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SAI COMPUTER TYPING INSTITUTE, GULABARA CHHINDWARA (M.P.) CPCT ADMISSION OPEN MOB. NO.9098909565 Director By Lucky Shrivatri

created Jan 25th, 11:09 by Shankar D.


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Buddhist works such as the Mahavamsa and the Mahavasatika have attempted to link the Maurya dynasty to the clan of Shakyas to which the Buddha belonged. In Divyavadana, Chandraguptas son Bindusara was declared Kshatriya Murdabhisheka or Kshatriya.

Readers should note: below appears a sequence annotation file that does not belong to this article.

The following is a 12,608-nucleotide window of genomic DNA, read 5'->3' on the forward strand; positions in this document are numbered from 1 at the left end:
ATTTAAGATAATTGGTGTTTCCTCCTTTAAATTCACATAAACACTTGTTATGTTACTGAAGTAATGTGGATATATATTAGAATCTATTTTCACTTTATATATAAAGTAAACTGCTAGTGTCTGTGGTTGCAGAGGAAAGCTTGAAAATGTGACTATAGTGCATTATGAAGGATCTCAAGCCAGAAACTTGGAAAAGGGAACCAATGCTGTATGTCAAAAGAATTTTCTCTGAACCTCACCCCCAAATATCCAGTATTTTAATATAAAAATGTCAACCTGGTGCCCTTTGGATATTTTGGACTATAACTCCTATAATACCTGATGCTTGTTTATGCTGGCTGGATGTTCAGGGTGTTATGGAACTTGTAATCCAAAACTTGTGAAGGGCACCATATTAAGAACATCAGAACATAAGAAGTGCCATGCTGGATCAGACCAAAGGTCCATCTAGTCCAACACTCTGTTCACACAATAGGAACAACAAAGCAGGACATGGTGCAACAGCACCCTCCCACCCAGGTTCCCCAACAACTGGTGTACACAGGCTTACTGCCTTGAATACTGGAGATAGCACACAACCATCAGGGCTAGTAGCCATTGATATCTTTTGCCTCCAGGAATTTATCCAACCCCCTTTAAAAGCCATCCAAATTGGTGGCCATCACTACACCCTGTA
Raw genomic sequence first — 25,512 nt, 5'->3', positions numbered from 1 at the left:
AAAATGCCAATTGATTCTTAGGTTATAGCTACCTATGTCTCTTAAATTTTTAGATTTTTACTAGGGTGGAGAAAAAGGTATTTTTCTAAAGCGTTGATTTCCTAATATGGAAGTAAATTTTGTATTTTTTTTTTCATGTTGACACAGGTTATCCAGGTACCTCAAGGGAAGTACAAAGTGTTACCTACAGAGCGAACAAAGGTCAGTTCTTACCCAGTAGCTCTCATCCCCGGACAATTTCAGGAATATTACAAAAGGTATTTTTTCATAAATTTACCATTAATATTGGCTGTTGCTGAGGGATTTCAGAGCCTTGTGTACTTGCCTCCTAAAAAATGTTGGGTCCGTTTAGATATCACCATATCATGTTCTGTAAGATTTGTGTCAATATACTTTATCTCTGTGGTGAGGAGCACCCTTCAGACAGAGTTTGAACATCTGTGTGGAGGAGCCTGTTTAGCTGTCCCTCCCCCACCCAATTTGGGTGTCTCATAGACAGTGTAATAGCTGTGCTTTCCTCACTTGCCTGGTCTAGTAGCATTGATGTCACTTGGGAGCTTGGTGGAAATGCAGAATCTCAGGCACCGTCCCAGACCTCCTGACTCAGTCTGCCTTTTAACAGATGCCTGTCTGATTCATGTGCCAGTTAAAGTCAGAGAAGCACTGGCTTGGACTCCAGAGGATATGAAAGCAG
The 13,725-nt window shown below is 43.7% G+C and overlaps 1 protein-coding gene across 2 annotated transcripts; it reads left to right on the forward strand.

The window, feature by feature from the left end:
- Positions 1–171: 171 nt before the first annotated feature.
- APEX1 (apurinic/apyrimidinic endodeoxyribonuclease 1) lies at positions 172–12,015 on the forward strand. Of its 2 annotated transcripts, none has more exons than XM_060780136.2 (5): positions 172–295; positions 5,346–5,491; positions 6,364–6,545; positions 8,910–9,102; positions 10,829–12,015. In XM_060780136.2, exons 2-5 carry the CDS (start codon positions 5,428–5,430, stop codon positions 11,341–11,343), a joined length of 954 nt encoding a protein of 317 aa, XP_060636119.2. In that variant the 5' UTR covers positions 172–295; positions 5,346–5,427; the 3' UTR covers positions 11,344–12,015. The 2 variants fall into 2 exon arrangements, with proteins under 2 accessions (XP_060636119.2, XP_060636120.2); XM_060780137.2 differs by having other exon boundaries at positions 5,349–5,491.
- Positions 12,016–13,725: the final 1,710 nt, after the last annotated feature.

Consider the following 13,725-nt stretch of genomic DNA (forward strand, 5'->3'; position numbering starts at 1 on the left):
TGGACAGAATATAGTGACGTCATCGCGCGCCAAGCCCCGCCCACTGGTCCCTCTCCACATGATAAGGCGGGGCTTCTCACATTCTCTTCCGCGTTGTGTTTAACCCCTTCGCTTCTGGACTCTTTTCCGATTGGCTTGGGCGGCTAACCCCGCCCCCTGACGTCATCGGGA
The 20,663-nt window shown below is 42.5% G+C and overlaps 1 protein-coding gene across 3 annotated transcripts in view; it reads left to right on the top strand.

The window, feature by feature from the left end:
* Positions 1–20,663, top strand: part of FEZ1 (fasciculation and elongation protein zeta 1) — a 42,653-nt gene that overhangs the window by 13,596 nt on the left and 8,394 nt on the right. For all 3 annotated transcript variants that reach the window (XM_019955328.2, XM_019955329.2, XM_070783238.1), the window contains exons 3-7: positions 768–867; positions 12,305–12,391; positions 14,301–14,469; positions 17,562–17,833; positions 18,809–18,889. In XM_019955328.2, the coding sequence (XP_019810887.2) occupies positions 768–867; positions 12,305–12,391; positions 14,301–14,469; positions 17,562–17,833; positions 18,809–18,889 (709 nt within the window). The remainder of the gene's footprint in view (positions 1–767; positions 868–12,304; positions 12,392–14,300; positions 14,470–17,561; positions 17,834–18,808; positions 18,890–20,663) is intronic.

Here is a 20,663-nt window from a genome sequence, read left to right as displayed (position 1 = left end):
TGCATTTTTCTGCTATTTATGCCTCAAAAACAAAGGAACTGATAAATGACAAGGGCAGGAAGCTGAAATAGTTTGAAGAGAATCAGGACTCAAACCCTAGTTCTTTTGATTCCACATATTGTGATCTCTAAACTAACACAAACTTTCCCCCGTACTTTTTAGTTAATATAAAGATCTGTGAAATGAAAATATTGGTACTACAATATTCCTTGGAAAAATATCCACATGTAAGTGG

According to Buddhist writers, the region from which the Mauryas came was full of peacocks Pāli in Sanskrit and Mora in Mayur, and therefore came to be known as Moriya Pali form of Maurya. It is clear from this that the Buddhists were trying to elevate the social status of Ashoka and his predecessors. The Jain tradition given in Hemachandra's Parisasthaparvan relates Chandragupta as the son of the daughter of a village chief of peacock-tamarind mayura-poska. The use of the words Vrishala and Kula-Hina in Visakhadattas Mudraraksha for Chandragupta probably implies that Chandragupta was merely an upstart of an unknown family. Greek classical writers, such as Justin, describe Chandragupta Maurya as a man of humble origin, but do not mention his exact race. The Junagadh rock inscription of Rudradaman  mentions Vaishya Pushyagupta as the provincial governor of the Maurya king Chandragupta. There is a reference to Pushyagupta being Chandragupta's brother-in-law which means that the Mauryas were of Vaishya origin. Finally, we can say that the Mauryas were of comparatively humble origin who belonged to the Moria tribe and were certainly of a lower caste. The acquisition of Magadha was the first step in the establishment of a new dynasty. Once the Ganges valley was under his control, Chandragupta moved to the north-west to exploit the power vacuum created by Alexander's departure. The areas of the north-west rapidly came to him.
 

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